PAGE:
30 May 2005

THEORETICAL DESIGN OF A HIGH-SPEED, OIL-FREE RADIAL COMPRESSOR FOR DOMESTIC HEAT PUMPS


The development of domestic heat pump systems is mainly based on the use of volumetric oil
lubricated compressors. Following the implementation of economizer based rotary compressors, which
represented a major improvement step, one major opportunity to improve both efficiency and heat rate, in
particular for high temperature lift heat pumps, is to use two stage cycles. However the reliability of those
can be strongly impaired by oil migration, resulting in oil level unbalance when using oil lubricated
compressors, unless more sophisticated auxiliaries including an oil pump are added. The need for this
additional equipment, the requirement of higher vapour velocity for oil return and impediments to the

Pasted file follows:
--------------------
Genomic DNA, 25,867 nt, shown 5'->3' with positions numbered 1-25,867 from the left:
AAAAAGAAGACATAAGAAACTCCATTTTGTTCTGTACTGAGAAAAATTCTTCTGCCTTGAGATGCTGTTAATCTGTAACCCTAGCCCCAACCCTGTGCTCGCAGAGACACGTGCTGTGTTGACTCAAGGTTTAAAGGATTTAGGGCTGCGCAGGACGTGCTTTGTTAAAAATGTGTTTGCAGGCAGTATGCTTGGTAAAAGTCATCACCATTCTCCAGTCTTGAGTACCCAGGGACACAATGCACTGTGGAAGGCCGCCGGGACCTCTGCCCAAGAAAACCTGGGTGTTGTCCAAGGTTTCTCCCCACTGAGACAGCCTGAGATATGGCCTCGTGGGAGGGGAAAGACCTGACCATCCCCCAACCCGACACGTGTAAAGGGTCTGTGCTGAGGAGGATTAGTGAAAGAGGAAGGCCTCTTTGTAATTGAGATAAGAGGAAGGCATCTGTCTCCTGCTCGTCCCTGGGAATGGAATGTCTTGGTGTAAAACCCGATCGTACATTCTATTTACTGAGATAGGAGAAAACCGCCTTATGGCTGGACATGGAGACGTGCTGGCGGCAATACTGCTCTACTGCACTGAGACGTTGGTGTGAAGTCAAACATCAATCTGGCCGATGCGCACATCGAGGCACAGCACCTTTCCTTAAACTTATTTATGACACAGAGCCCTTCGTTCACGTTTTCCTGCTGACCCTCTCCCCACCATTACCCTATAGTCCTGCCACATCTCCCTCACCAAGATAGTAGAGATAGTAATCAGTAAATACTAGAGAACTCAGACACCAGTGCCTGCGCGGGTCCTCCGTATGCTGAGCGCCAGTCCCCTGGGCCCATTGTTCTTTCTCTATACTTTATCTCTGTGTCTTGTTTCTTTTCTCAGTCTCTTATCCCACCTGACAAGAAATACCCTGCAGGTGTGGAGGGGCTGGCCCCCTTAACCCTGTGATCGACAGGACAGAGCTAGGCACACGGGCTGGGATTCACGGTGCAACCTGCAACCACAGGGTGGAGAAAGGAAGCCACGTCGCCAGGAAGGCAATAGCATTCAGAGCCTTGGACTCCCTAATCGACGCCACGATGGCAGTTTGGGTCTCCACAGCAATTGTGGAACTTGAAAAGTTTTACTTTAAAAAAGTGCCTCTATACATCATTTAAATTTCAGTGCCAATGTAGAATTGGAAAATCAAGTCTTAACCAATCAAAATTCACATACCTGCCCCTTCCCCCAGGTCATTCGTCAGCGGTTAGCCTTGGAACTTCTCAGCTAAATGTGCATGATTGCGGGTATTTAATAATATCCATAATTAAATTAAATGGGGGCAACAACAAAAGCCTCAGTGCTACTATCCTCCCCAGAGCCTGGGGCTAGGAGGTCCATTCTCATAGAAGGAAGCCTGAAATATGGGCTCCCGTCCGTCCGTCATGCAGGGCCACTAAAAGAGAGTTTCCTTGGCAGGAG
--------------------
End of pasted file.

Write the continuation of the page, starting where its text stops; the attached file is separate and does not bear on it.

efficiency of enhanced surfaces for heat exchangers are some of the incentives for the development of oil
free compressor systems. As high-speed bearings and electrical motors are gradually becoming available
this opens the way to consider the use of low-power, compact, oil-free and high-speed radial compressors.
This paper describes the basic design of a high-speed single stage radial compressor for high
pressure ratios and a wide flow range aimed for the first stage of a two stage heat pump. A commercially
available 3D viscous code has been applied to calculate the flow field through the impeller and the
diffuser. The particular choice of the bearings allows using very small tip clearances resulting in low
leakage losses. To complete the design a commercial 3D Finite Element code has been used for stress
prediction as well as for the calculation of the blade critical frequencies and their corresponding modes.
During the design process the impeller blade geometry has been continuously checked for machinability
in order to ensure a feasible impeller using conventional 5 axis milling machines. This paper furthermore
describes the setup of the test rig to be used for testing.